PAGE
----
For a month now people in New York have been testing positive for parasitic infections that health officials say appear to have a foodborne vector.

There are currently 11 laboratory-confirmed patients infected with the Cyclospora parasite, according to an alert from the New York State Department of Health. At least three specific foodservice providers have been reported by some of the patients. 

“Several of the cases interviewed report they dined at the following establishments: The Italian American Community Center in Albany; A buffet during a private graduation event at Union College in Schenectady; Prime Life Restaurant at Beltrone Senior Living Community Center in Colonie,” according to the state health department.

“There is no indication that the illnesses are related to poor food handling or preparation at these establishments, and each of the establishments is fully cooperating with the investigation.”

New York officials did not provide any specific information on the confirmed patients except to say that their illnesses started becoming apparent in mid-June. The state officials are working with Albany County Department of Health, Montgomery County Public Health, Saratoga County Public Health and Schenectady County Public Health Services on the investigation. 

The state health department hinted that contaminated fresh produce could be the source of the Cyclospora parasites that have caused cyclosporiasis infections.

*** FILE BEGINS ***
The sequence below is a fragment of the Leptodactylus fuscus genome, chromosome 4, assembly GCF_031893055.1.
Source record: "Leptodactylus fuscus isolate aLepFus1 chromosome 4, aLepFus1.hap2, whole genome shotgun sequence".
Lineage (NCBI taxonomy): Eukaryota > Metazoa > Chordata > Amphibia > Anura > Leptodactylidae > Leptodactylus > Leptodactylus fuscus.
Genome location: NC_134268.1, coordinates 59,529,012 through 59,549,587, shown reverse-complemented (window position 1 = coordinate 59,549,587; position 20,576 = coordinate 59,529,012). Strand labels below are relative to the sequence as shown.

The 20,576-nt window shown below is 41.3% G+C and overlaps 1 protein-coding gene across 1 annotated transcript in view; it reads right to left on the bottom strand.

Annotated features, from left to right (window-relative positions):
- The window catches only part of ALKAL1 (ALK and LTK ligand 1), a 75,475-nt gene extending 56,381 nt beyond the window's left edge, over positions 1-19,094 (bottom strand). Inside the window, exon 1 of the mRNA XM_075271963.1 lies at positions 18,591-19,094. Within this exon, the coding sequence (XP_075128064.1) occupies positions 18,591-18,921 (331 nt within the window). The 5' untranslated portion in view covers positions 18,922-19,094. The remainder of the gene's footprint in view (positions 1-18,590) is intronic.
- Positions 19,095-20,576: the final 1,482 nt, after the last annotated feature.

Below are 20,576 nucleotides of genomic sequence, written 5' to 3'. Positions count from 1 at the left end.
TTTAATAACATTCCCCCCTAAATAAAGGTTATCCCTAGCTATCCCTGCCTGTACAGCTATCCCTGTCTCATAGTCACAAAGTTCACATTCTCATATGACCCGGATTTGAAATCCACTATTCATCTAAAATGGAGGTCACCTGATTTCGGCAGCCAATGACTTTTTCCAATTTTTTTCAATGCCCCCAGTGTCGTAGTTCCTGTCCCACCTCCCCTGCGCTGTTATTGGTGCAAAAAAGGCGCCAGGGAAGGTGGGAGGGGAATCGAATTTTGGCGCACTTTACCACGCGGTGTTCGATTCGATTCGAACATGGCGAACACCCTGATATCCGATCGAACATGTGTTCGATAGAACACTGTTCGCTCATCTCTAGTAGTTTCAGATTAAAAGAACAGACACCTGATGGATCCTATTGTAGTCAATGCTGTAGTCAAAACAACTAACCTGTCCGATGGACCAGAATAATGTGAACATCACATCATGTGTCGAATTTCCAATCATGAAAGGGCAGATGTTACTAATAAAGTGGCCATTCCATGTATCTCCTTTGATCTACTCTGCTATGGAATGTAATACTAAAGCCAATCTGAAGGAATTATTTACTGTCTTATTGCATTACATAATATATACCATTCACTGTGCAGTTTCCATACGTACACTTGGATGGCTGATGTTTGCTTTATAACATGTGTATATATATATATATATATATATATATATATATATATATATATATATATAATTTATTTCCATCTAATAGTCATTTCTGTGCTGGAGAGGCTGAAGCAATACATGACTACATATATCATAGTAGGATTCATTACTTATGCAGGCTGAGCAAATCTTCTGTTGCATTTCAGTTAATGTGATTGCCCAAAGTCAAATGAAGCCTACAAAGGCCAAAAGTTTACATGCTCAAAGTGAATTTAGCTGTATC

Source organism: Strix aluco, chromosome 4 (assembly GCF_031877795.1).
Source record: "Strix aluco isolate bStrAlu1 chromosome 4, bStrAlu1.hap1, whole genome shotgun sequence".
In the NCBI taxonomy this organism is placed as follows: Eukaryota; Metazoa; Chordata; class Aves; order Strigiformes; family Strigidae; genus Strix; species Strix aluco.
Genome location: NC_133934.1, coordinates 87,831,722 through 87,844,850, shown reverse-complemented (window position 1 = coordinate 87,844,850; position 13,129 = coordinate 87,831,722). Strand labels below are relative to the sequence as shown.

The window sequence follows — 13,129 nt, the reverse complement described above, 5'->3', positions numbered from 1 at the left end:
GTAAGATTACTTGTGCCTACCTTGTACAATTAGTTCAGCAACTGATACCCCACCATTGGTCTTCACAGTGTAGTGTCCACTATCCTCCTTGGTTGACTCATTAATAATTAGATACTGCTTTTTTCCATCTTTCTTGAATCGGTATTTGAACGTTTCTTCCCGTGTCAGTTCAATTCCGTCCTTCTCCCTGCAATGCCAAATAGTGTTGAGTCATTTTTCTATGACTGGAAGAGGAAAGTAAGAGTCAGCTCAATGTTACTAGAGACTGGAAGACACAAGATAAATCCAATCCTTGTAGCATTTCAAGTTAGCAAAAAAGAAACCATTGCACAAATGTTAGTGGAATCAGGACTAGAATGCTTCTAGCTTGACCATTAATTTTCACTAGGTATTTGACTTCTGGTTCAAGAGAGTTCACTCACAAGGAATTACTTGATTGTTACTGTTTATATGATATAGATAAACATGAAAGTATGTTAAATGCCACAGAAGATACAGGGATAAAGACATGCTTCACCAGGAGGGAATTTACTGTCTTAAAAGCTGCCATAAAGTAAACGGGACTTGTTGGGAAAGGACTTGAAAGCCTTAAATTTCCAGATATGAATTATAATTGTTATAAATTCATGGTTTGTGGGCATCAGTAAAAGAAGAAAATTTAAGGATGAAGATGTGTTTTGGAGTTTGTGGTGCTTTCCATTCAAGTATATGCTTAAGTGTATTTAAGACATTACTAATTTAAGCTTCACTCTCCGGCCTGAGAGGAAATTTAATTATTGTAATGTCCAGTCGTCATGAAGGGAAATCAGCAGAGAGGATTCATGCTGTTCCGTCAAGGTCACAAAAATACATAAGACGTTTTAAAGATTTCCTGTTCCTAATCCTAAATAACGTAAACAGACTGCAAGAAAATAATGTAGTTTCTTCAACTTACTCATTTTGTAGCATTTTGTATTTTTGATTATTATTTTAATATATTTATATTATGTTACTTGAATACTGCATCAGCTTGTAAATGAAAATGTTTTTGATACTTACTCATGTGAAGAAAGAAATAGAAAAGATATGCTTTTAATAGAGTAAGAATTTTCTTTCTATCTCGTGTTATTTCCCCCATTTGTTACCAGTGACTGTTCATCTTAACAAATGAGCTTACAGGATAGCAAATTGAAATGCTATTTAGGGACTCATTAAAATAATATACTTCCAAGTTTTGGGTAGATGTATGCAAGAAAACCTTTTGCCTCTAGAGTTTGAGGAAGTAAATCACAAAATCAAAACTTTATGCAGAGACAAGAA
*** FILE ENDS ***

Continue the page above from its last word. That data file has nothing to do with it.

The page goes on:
“Additional establishments may be identified as this investigation continues. Contamination of produce with Cyclospora often occurs prior to arrival at food distribution centers and restaurants. This type of contamination is not easily removed by standard produce rinsing,” according to the state alert.

The department is closely monitoring an increase in cases of cyclosporiasis statewide and nationally, unrelated to the investigation in the Albany area, according to the alert. State and county health departments issued a Healthcare Provider Alert to local healthcare providers about the increase in laboratory-confirmed cases of Cyclosporiasis and to advise them of appropriate methods of testing and treatment for people who may present with a diarrheal illness consistent with this infection.

Cyclosporiasis is an intestinal illness caused by the microscopic parasite Cyclospora cayetanensis, according to the U.S. Centers for Disease Control and Prevention. People can become infected with Cyclospora by consuming food or water contaminated with the parasite.

The time between becoming infected by the parasite and becoming sick is usually about one week. Cyclospora parasites infect the small intestine, usually causing watery diarrhea, with frequent, sometimes explosive, bowel movements. Other common symptoms include loss of appetite, weight loss, stomach cramps/pain, bloating, increased gas, nausea, and fatigue. Vomiting, body aches, headache, fever, and other flu-like symptoms may be noted. Some people who are infected with Cyclospora do not have any symptoms.

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